If kept in context this was probably the most peaceful protest in history where a few hundred people entered and thousands of people occupied the outside of a building. It’s surprising that it didn’t get more out of control than it did. The worst stuff that happened was caused by a few. If you look at these videos these were disgruntled citizens just wanting to make their voices heard.

You can find more videos here. Feel free to peruse those before they’re all removed from the Internet. Once that’s done the real history will be erased.

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Technology

Project Veritas finally nets a fish

KSAT.com

Project Veritas finally took someone down… maybe. She has to be convicted first. Imagine. If she is found guilty she is just one person in Texas. How many more people are like her all over the United States?

This is why our election laws, systems, procedures, and regulations need to be audited, streamlined, and repaired. Without election integrity we don’t have legitimate government.

Rodriguez faces up to 20 years in prison if convicted, according to the news release.

She was captured on an undercover camera as part of a video released by Project Veritas last fall.

In it, Rodriguez appears to show an older woman how to change her vote on a mail-in ballot.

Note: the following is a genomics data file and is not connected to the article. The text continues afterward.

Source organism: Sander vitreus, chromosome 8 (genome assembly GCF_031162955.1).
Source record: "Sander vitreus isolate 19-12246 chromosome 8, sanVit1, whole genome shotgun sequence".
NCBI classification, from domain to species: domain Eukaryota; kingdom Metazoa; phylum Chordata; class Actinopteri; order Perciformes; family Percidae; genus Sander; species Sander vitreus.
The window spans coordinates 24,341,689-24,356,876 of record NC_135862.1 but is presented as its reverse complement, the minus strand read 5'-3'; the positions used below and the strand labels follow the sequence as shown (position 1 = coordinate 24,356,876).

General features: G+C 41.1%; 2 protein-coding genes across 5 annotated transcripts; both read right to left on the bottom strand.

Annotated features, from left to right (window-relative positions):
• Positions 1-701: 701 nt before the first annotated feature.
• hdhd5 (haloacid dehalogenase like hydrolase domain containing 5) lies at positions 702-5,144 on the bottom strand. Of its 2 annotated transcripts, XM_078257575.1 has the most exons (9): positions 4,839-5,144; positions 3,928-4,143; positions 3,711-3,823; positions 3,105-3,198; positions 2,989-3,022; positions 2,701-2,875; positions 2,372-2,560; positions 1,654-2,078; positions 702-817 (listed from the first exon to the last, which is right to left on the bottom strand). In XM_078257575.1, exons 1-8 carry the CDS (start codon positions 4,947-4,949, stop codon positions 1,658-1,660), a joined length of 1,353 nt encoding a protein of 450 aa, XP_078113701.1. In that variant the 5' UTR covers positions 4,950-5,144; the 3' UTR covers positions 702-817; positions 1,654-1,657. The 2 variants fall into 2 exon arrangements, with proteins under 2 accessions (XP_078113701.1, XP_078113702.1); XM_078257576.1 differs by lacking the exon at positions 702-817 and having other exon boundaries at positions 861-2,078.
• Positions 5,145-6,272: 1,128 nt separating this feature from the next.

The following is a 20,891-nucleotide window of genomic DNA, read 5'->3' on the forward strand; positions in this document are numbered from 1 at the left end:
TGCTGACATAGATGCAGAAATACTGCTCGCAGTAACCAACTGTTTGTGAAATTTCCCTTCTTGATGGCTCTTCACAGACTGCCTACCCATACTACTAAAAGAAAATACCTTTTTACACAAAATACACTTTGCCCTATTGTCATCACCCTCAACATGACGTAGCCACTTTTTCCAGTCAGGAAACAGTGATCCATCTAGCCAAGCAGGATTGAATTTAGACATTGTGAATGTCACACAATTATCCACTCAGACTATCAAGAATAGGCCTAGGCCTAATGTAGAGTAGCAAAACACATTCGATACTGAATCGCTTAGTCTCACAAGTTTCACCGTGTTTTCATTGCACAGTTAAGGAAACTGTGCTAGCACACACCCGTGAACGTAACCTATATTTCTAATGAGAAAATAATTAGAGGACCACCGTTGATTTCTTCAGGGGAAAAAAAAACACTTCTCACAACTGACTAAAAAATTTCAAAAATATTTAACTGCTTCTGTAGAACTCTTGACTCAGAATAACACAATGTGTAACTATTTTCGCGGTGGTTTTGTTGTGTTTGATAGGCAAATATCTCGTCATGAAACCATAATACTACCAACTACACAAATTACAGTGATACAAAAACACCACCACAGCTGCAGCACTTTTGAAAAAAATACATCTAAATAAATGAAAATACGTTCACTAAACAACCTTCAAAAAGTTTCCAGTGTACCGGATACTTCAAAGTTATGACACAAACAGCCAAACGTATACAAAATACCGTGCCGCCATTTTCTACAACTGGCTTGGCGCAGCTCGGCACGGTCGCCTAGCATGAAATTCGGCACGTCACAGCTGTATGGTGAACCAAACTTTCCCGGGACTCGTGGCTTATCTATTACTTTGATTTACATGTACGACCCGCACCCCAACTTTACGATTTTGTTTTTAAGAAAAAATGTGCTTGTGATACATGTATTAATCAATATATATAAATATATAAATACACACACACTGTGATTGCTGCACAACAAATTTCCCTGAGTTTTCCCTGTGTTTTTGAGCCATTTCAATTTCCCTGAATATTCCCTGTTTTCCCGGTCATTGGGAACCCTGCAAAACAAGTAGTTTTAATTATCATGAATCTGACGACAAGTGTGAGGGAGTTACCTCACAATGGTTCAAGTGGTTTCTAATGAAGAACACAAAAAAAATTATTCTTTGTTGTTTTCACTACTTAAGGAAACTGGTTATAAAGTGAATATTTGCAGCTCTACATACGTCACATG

In the same video, Rodriguez described various types of small gifts she gets for voters she comes into contact with.

KSAT.com
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Thoughts

Biden Administration Theme

Jeff Smith

For a better life beyond your freedom, Build Back Better…. for someone else.

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Thoughts

Rise in skin cancer may only be an epidemic of diagnosis

My goodness. What the heck is happening in the world? All this nonsense about limiting exposure to the sun has not only lead to an increase in unnecessary cancer diagnosis but also has possibly caused vitamin D deficiencies making us more vulnerable to viruses like SARS-CoV-2.

This study highlights an inconvenient truth: absent metastasis, no definitive diagnostic criteria for the pathological diagnosis of melanoma exist. Because the diagnosis is subjective, pathologists disagree about whether melanoma is present, particularly when faced with lesions in the diagnostic gray zone.16,17 In addition, they are increasingly evaluating small, ambiguous lesions; nearly 90% of melanomas are now thin (<1.0 mm in thickness) (Fig. S2 in the Supplementary Appendix, available with the full text of this article at NEJM). A combination of subjective criteria, increased frequency of ambiguous lesions, and asymmetric incentives (penalties for underdiagnosing but not for overdiagnosing) may explain the lower pathological threshold to diagnose melanoma.

New England Journal of Medicine
Image by PDPics from Pixabay
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Thoughts

Every business should have its own “terms of service”

Why is it legal to discriminate according to political ideology? Does this mean that any private business can now refuse service to anyone because of their political beliefs? 

Every business should post a “terms of service” that says you automatically agree once you step beyond a certain point. Then if a user of your service does anything, says anything, or even has a history of doing or saying anything that violates the TOS you can refuse service. Under current popular opinion that should be legal.